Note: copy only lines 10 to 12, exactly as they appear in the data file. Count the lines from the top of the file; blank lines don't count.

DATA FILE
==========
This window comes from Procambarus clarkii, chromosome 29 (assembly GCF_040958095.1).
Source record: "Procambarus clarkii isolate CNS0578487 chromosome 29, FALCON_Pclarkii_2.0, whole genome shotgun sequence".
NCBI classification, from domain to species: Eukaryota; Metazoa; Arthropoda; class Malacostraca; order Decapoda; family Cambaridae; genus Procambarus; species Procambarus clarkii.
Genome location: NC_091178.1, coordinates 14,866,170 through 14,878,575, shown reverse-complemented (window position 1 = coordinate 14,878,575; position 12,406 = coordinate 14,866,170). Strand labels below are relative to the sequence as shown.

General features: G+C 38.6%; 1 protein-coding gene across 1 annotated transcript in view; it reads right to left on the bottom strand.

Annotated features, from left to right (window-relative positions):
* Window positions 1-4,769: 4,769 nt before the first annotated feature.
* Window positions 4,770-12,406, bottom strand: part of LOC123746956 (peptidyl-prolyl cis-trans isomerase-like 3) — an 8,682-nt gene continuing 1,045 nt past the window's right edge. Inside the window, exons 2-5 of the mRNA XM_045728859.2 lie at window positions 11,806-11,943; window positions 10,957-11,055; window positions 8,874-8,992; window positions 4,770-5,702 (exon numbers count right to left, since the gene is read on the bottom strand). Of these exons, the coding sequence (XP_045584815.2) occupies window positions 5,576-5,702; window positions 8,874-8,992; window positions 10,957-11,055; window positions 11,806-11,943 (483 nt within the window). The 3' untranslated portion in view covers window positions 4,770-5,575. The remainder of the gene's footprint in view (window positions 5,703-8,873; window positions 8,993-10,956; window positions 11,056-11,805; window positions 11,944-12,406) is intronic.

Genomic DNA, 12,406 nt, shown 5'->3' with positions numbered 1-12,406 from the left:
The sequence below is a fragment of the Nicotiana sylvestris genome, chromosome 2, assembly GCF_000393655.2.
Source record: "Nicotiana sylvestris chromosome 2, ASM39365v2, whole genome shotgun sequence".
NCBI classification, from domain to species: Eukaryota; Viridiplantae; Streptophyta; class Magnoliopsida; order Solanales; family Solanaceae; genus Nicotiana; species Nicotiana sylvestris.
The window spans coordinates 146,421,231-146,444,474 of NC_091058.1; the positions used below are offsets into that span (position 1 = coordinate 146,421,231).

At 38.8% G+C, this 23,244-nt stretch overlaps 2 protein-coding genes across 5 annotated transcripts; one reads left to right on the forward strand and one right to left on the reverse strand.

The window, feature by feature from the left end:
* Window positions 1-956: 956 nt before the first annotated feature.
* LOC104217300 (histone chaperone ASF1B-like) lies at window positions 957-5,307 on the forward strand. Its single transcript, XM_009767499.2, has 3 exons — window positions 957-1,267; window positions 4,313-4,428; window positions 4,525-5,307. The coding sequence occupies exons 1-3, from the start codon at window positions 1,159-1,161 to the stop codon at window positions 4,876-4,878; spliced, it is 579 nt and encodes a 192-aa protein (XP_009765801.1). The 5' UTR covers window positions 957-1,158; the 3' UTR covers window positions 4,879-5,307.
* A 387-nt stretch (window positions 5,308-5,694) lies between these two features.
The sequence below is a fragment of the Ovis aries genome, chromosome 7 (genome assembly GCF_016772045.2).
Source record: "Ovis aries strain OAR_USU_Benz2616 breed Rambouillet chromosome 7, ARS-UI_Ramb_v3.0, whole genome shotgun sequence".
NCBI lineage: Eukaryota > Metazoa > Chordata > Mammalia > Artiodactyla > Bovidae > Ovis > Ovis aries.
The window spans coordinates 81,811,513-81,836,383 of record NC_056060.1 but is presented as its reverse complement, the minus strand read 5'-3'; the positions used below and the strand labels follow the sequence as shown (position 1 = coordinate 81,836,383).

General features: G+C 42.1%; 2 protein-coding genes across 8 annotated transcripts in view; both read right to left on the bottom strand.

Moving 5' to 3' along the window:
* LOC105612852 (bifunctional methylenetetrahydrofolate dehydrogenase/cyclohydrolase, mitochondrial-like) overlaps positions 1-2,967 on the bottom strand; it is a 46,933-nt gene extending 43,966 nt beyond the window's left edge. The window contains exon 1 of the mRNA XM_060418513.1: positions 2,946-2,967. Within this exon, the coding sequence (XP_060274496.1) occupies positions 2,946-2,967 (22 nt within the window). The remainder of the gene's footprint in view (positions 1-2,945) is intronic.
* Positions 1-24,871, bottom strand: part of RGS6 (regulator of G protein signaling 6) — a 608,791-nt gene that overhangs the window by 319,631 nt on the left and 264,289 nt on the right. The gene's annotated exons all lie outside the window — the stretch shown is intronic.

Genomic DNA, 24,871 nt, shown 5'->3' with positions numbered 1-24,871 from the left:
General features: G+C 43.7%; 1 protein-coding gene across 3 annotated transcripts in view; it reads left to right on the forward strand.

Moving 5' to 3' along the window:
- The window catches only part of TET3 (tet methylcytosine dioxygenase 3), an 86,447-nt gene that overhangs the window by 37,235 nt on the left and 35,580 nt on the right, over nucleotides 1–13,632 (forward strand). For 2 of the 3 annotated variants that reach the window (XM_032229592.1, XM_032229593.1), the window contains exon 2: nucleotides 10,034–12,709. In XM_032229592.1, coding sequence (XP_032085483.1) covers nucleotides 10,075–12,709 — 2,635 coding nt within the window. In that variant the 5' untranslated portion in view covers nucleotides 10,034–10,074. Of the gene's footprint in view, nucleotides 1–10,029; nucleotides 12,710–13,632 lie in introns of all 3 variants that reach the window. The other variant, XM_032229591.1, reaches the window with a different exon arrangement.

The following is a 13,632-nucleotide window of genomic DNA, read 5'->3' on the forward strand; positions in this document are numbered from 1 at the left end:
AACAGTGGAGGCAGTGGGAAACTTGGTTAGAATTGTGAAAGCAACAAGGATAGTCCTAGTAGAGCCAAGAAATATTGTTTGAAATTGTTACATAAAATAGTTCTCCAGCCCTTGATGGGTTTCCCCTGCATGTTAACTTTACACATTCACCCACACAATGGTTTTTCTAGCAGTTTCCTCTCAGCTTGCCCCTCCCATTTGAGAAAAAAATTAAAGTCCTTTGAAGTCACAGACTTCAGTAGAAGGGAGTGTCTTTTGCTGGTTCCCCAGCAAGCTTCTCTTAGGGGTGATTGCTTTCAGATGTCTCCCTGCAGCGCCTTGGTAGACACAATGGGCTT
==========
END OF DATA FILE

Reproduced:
The sequence below is a fragment of the Nicotiana sylvestris genome, chromosome 2, assembly GCF_000393655.2.
Source record: "Nicotiana sylvestris chromosome 2, ASM39365v2, whole genome shotgun sequence".
NCBI classification, from domain to species: Eukaryota; Viridiplantae; Streptophyta; class Magnoliopsida; order Solanales; family Solanaceae; genus Nicotiana; species Nicotiana sylvestris.